This coffee is from the Ichamama Factory, a washing station near Karima Hill in Nyeri. The station was named after the Ichamama river which flows near enough to the station to be the source of water for processing coffee. Ichamama is one of 19 washing stations that make up the Othaya Farmer’s Cooperative Society, a coop-run organization. Othaya started in the mid-1950s, ballooning from 250 original members to 15,000 strong today. Karima is one of the older of the group, erected in 1964, and currently with nearly 1,000 farmer members (and is one of the most productive of the 19). The station sits at about 1750 meters above sea level, and coffee is grown in the higher altitude areas surrounding it. This is the Peaberry outturn, a separation of all of the small round beans from the flat beans (traded as grades AA, AB, C, and others). We find that the Peaberries can be a bit more fruit-forward than the AA and AB grades, even when they’re all from the same process batch.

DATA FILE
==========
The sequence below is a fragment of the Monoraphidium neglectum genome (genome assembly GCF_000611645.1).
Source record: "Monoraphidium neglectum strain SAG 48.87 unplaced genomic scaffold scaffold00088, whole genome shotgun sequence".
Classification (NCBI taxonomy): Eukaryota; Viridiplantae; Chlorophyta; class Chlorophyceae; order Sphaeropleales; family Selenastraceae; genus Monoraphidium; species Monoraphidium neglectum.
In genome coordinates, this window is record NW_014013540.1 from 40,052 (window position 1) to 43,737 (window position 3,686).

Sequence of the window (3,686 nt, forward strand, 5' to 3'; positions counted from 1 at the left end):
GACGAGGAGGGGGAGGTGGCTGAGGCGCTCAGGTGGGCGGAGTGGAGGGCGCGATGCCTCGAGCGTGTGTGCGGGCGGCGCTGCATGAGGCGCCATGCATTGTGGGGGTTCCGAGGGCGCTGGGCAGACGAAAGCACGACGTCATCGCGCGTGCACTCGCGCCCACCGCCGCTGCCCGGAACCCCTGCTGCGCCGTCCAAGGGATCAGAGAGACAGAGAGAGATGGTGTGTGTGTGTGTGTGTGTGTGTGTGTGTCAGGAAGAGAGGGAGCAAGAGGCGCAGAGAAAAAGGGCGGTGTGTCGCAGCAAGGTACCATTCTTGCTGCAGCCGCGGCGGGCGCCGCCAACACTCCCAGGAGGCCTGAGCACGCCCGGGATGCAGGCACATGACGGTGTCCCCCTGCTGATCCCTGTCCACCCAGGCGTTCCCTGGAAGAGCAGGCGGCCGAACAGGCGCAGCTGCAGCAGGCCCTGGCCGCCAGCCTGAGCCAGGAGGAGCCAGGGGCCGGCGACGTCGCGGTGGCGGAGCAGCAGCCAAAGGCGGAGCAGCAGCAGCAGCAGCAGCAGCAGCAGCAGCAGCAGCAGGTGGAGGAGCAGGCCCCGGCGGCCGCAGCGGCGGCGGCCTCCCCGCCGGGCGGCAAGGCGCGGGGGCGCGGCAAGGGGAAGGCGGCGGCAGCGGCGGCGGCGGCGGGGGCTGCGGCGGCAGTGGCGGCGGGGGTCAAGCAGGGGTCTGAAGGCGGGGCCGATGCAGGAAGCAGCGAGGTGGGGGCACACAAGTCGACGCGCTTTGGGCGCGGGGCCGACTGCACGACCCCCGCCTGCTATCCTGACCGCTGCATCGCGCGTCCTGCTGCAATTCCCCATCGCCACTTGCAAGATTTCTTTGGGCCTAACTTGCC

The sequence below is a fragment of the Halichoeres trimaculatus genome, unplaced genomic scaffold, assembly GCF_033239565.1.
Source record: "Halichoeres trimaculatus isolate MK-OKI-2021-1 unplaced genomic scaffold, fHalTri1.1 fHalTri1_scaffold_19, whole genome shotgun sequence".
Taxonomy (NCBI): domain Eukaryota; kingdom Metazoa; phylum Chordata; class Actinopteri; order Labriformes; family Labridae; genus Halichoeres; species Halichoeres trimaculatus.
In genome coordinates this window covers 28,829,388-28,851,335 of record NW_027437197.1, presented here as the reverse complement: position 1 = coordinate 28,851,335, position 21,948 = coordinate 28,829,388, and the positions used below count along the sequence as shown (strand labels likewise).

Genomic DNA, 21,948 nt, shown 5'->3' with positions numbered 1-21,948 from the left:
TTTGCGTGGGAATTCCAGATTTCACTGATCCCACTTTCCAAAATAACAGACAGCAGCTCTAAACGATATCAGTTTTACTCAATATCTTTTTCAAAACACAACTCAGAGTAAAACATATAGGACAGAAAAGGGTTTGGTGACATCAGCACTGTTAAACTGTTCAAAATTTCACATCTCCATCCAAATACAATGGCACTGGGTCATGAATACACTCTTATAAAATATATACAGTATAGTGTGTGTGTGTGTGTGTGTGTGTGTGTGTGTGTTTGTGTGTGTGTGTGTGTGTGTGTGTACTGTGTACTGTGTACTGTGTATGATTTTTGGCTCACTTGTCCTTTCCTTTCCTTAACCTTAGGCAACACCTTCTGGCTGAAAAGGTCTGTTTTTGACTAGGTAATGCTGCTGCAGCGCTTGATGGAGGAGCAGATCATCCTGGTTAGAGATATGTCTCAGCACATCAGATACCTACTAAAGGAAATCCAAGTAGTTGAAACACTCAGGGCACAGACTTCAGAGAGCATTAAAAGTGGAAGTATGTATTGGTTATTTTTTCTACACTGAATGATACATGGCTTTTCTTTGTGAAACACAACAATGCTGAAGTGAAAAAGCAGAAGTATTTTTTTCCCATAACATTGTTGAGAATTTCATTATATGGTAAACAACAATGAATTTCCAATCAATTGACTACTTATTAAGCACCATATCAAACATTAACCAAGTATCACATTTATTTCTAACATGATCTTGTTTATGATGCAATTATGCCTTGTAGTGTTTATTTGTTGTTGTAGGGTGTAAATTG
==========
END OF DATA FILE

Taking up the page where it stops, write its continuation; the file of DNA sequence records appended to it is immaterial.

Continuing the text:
Ichamama peaberry has a complex flavor compound, offering juicy and jammy fruit characteristics, intense raw sugar, and brightness. There are elements of orange juice in the dry ground coffee, pulpy and sweet, and a spiced fruit punch note. The wet aroma has a high level of fruit and brown sugar smells, like pie filling, juicy as well. Ichamama is a punchy cup in terms of acidity at a wide roast range. You can expect a lively citric vibrance to endure all the way up to Espresso roast level. Drip/Press roasts are a real treat, fruited flavors like blood orange, cranberry juice, tart lemon and red berry accents culminate in a delicious fruited mix. There’s a lot to take in with Ichamama, a brew that any coffee drinker can run up a lengthy list of adjectives to describe. It’s a bodied, sweet cup, so full of fruited flavor notes that are much more than ‘accents’. Espresso roasts display bittersweet chocolate roast tones along with flavor aspects of mulled grape juice, but muting down the acidty. All-in-all a delicious and complex pour-over brew using the Drip roasts.